Meyer delighted after his selections produce the goods in Brisbane blitzkrieg

2013-09-09 00:00

THE Springbok coach is not one to gloat but there was no hiding Heyneke Meyer’s deep smile of personal satisfaction after the Wallabies had been beaten 38-12 in the Rugby Championship at Suncorp Stadium on Saturday.

The Springboks surprised friend and foe with the quality of their rugby while everything Meyer touched, before and during a remarkable contest, turned to gold.

Not only did the Boks get King Kong off their back, but their first win in Brisbane in 42 years was laced with four tries. The creative, skillful, attacking Australians booted four penalties.

It was a victory to savour and one which vindicated Meyer’s selection and his tactical approach.

The selections of fullback Zane Kirch­ner and Willie le Roux on the wing, along with the retention of Ruan Pienaar at scrumhalf after his patchy showing in Mendoza, were criticised, but all three players came up trumps on Saturday night.

Pienaar, slicker in his clearance, produced sublime passes to set up two tries and Le Roux’s off-load opened the door for Kirchner’s to score before he easily sliced through the Wallaby cover for a try of his own.

“I’m just thankful that sometimes the coach gets it right,” a smiling Meyer said later.

“People back home can’t believe with Zane Kirchner in, you can score tries. I’m just really happy for him and the backs.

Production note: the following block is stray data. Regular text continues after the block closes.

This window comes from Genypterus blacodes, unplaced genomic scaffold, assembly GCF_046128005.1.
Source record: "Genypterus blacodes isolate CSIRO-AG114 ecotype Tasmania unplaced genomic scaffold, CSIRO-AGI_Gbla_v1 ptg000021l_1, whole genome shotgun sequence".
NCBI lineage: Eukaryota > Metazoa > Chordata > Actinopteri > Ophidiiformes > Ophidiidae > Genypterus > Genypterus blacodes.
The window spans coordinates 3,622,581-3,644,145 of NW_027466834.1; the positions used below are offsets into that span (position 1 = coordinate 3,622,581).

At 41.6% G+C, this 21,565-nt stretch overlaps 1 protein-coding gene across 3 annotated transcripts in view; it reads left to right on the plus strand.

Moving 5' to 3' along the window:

“Zane hasn’t played for quite some time, probably two or three months. He was brilliant there. We knew exactly what we didn’t do well in the previous game. He brought something.”

He also praised Le Roux.

“Willie is a quality player; he’s still learning Test match rugby. It’s a horses for courses approach. He’s always scoring or playing. Willie’s a brilliant player. People think South African backs can’t be exciting. I truly believe they can.”

Captain Jean de Villiers paid tribute to the Springbok backrow of Duane Vermeulen, Francois Louw and Willem Alberts, the wrecking balls who demolished the Wallaby backline.

“They may lack a bit of pace, but what they bring to the party is fantastic. I love having them in our team,” said the Bok captain, who was also prominent both in attack and defence.

The victory was based on the classic South African rugby philosophy of subdue and penetrate.

“That’s what Test rugby is about,” said De Villiers. “Our forwards laid the foundation and we took our scoring chances late in the game.”

De Villiers was particularly enthusiastic about the Boks’ scrummaging.

“Our scrummaging is immense at the moment, both from the starting front-row and those on the bench.

“The new laws suit us.”

Meyer’s tactics on the day also worked a treat as his backs and loose forwards closed down the Australian attackers quickly and effectively, often well behind the advantage line.

And, because the scrum was advancing, Will Genia and Quade Cooper were constantly under pressure, while the closely-marked Israel Folau only hinted at his undoubted potential.

Returning Springbok hooker Bismarck du Plessis underlined his value for the first hour while the addition of Adriaan Strauss and Juandré Kruger and the influence of Eben Etzebeth, who finished strongly after a week in bed, brought a new dimension to the forward play in the last quarter.

De Villiers said the performance was not perfect — “not by a long shot”.

“But, if you are to evolve as a team, you have to learn from your mistakes. And we certainly learnt the lessons of Mendoza,” he said.

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